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Jill Komura helps people address transitions as they age

The PNC’s delegates to the national UCC General Synod June 30 to July 4 in Baltimore bring varied backgrounds and perspectives of ministry.

Jill Komura was at Annual Meeting in 2015.

Along with Conference Minister Mike Denton, Church Vitality Minister Courtney Stange-Tregear and PNC moderator Peter Ilgenfritz, other delegates are Jill Komura of United Churches of Olympia, Nathaniel Malkberg of First Congregational UCC in Walla Walla, Kyna Shilling of Plymouth UCC in Seattle, and Emma Ritchie of Bellingham (who was not available).

As Jill Komura’s education and career path has taken her through teaching history, practicing law, seminary studies and chaplaincy, she now is settled in Olympia and involved with the United Churches of Olympia.

Along with concern about helping people address life changes as they age and addressing justice issues in the state capitol, her ministry with the United Churches is as administrative pastor, which focuses on the business and property management side of church life, as well as being available for pastoral needs of people in transition.

“Many move to Olympia to downsize and retire.  There is grief associated with the life transitions, particularly changes with aging, bodies deteriorating, spouses sick and dealing with dementia,” she said.

Focusing on people in one church, she said, is an extension of her goal to be a chaplain/pastoral counselor.

She also connects the downtown church across the street from the State Capitol building to the community, supporting groups doing justice and witness work.

Jill, who grew up in Ojai, Calif., earned a bachelor’s degree in 1985 in history and English at the University of California in Davis, followed by a law degree in 1988 at the University of Washington.

She worked at a law firm in Los Angeles, but found law not to her liking, so she moved to Baltimore, taught high school history and moved into counseling because of the emotional issues the students  faced.

Jill earned a master’s in counseling at Johns Hopkins University before going in 1998 to teach at Chewonki, an environmental education organization in Wiscasset, Maine, teaching high school juniors.

In her four years there, she connected students to stewardship of the natural world.

With grandparents and parents aging and dying, she returned to the West Coast to be near them. In 2002, he settled in Seattle, where she joined University Congregational UCC, having been involved in Congregational churches in Maine.

While there, she began seminary at the School of Theology and Ministry at Seattle University, working on a master of divinity degree and in care with a number of others who attended that church.  She taught part time at a private nonprofit school, while attending seminary, graduating in 2009.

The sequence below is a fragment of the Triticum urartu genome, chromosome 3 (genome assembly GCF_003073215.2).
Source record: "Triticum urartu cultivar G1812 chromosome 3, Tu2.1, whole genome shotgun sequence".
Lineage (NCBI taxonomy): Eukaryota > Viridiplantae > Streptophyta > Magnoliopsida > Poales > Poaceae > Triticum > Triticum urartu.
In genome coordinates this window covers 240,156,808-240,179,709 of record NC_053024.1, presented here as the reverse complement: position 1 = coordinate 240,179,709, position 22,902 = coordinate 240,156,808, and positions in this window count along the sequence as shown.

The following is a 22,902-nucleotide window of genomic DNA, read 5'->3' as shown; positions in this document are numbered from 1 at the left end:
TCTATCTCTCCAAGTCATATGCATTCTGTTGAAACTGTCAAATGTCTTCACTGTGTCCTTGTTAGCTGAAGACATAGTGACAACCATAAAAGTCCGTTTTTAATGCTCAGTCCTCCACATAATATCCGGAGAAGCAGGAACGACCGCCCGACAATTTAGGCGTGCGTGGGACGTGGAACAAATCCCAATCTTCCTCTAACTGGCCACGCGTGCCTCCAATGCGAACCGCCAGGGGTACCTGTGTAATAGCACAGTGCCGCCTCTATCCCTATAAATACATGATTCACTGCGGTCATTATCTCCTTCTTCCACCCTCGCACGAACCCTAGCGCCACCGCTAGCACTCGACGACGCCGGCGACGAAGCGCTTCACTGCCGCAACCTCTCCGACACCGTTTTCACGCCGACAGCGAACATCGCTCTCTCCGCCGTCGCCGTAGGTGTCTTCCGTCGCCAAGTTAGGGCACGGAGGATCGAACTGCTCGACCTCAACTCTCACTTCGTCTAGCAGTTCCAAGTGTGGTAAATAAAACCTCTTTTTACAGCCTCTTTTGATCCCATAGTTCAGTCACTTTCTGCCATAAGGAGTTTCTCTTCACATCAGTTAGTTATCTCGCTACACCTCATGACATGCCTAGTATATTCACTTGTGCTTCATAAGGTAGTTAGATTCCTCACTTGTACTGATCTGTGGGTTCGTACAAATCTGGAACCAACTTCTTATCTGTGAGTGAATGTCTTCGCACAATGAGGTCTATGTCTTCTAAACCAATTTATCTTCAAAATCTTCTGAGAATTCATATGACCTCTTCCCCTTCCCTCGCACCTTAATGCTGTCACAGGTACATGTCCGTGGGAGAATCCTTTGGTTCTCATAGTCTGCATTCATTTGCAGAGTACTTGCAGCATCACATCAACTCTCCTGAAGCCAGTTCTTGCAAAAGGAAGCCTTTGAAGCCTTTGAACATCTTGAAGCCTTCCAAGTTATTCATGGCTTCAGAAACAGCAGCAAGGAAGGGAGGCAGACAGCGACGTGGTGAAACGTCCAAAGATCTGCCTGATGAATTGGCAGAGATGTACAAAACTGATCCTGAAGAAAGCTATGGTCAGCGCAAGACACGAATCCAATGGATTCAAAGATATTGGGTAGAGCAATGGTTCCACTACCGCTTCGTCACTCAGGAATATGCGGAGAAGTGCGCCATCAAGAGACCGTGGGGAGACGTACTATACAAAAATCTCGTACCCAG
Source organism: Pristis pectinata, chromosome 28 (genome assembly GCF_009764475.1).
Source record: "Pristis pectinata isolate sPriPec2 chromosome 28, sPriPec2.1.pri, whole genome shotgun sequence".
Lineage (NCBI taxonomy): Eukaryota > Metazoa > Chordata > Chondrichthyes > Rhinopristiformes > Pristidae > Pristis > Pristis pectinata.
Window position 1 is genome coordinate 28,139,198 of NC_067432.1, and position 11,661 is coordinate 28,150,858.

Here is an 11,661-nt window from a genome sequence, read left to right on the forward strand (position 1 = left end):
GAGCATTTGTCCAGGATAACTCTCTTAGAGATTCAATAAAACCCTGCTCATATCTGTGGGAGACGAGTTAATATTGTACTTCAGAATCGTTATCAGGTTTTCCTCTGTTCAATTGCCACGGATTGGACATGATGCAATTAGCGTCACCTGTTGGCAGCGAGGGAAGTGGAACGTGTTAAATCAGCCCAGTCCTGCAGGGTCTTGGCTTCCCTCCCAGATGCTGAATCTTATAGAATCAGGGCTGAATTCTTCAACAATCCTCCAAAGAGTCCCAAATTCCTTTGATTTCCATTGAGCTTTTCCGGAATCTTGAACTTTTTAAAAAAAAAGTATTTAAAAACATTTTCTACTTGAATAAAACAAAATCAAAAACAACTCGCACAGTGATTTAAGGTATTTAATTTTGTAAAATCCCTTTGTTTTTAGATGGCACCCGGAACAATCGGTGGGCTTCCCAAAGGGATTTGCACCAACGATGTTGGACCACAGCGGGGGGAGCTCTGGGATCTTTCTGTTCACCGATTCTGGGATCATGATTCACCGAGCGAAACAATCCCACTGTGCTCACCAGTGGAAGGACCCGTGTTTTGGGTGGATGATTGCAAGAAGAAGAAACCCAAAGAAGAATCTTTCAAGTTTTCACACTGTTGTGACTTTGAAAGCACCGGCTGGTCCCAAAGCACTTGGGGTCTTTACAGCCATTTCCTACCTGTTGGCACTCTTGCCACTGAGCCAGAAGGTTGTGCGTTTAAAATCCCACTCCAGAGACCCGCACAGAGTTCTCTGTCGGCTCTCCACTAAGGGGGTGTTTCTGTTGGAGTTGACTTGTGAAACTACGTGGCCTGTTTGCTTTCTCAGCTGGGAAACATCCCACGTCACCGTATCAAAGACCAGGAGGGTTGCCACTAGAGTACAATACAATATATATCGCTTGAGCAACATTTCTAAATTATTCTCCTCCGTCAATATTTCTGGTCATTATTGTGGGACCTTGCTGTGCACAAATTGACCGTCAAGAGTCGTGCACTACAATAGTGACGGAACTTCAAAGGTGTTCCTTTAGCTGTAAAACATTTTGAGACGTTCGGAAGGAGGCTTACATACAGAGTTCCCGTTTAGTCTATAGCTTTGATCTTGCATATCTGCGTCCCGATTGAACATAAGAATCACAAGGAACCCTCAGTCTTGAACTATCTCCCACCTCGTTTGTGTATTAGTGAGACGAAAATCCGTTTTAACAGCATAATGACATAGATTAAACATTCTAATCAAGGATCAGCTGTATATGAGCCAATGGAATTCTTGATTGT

After Seattle University, she began in the clinical pastoral education program with the goal of being a chaplain.

After being ordained she moved to Olympia in 2010, following love and marrying Debbie Leung.  She began at United Churches of Olympia as interim associate part time and is now administrative pastor.  She completed clinical pastoral education and became a board certified chaplain in 2013.  Her goal had been to be a pastoral counselor, but she decided to stay at United Churches, serving through several pastoral transitions.

“Many chaplains focus on health care or the institutional world in which they work—hospitals or prisons—rather than denominational polity matters,” she said.  “It’s more an issue for chaplains in the current health care environment. As health care providers consolidate and merge, chaplains are caught in a constantly changing work place. In many hospitals, chaplain positions have been cut or downgraded to per diem on contract employees, with spiritual care seen as ‘fat’ that needs to be cut.

“Many health care decision makers in our secular society have no idea what chaplains do,” she said.

Even some of the health care systems with faith-based origins have shifted their commitment to spiritual care.  Some have eliminated spiritual care as an independently managed department and now manage their chaplains under nursing or social work.

“Too often, chaplains don’t have the opportunity to justify their professional existence or have time to provide evidence of how spiritual care is contributing ‘added value’ to positive patient outcomes,” Jill said.

Jill also facilitates one of the Clergy Communities of Practice, a group of chaplains and pastoral counselors.

“In addition to dealing with increased pressures from changes in health care, they deal with people in crisis and need all day, and really need time to share—a safe, healthy place to decompress away from their work place with folks doing similar work,” she said. “I hope the PNC will continue to support the Communities of Practice program to support professional sustainability for ministers.”

At General Synod, she expects to learn more about the realities of changing UCC polity at the national level, ahd she looks forward to gathering with UCC people from across the country, representing the PNC.

For information, call 360-701-6735.or email jill@theunited

For information, call 360-701-6735.or email jill@theunited


Pacific Northwest Conference United Church of Christ News © April 2017


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